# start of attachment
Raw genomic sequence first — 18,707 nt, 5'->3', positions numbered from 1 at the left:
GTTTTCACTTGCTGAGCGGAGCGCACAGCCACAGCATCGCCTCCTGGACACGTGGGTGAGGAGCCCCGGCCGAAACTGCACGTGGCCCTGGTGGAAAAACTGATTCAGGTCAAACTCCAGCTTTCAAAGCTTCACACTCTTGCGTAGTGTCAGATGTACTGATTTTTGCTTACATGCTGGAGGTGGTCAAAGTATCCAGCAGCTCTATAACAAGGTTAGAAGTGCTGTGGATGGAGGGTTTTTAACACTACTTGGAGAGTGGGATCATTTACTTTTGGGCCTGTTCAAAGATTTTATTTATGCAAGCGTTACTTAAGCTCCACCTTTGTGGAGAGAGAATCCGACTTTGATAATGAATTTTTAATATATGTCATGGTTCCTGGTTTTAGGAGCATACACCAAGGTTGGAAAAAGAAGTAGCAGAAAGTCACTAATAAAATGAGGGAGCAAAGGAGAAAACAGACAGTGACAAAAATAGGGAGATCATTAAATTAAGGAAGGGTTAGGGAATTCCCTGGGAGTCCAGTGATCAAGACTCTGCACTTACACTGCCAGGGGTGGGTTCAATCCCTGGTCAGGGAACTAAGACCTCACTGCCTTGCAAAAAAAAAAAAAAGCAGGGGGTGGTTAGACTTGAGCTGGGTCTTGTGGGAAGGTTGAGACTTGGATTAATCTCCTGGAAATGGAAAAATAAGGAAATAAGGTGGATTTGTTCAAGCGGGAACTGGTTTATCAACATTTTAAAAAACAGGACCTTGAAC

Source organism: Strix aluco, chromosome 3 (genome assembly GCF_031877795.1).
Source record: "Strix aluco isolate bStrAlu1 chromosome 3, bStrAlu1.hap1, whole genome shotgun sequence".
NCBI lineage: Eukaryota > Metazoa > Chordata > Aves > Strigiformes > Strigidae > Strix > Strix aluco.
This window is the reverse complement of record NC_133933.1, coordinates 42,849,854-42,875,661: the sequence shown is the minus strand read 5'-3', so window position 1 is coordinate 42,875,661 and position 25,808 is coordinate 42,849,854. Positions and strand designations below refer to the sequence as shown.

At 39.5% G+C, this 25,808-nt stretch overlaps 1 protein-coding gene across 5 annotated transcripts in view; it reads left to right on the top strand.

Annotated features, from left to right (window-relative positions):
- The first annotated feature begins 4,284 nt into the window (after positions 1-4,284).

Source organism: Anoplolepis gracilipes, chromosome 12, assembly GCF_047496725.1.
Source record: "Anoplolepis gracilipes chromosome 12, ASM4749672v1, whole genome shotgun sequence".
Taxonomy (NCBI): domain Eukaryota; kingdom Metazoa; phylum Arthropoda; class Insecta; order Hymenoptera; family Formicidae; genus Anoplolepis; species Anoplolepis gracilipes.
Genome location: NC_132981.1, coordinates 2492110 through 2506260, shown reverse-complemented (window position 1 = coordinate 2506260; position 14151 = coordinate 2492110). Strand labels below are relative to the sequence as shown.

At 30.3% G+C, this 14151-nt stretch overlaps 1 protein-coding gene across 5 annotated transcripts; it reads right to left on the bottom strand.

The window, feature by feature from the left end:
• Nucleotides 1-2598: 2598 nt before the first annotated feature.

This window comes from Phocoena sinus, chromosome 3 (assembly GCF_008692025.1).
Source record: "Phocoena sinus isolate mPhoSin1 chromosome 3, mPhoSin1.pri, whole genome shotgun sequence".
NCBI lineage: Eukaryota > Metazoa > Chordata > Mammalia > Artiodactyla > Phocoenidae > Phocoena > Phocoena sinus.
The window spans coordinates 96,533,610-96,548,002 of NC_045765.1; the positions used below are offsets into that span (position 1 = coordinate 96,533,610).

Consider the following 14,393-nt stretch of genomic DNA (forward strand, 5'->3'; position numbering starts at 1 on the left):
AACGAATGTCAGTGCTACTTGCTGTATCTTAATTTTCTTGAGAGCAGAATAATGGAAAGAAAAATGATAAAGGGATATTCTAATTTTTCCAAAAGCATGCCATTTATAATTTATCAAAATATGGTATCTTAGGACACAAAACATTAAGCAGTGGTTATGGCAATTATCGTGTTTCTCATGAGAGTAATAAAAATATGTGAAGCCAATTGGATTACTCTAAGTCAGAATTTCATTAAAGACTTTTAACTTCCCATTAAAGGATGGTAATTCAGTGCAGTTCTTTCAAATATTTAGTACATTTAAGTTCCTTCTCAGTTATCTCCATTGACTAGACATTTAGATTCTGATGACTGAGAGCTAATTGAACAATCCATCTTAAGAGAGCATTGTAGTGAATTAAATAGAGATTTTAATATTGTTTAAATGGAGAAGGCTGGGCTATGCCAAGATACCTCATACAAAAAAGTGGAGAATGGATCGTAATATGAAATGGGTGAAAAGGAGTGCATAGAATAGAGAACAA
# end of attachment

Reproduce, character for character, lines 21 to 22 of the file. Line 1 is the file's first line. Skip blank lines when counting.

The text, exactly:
Consider the following 14,393-nt stretch of genomic DNA (forward strand, 5'->3'; position numbering starts at 1 on the left):
AACGAATGTCAGTGCTACTTGCTGTATCTTAATTTTCTTGAGAGCAGAATAATGGAAAGAAAAATGATAAAGGGATATTCTAATTTTTCCAAAAGCATGCCATTTATAATTTATCAAAATATGGTATCTTAGGACACAAAACATTAAGCAGTGGTTATGGCAATTATCGTGTTTCTCATGAGAGTAATAAAAATATGTGAAGCCAATTGGATTACTCTAAGTCAGAATTTCATTAAAGACTTTTAACTTCCCATTAAAGGATGGTAATTCAGTGCAGTTCTTTCAAATATTTAGTACATTTAAGTTCCTTCTCAGTTATCTCCATTGACTAGACATTTAGATTCTGATGACTGAGAGCTAATTGAACAATCCATCTTAAGAGAGCATTGTAGTGAATTAAATAGAGATTTTAATATTGTTTAAATGGAGAAGGCTGGGCTATGCCAAGATACCTCATACAAAAAAGTGGAGAATGGATCGTAATATGAAATGGGTGAAAAGGAGTGCATAGAATAGAGAACAA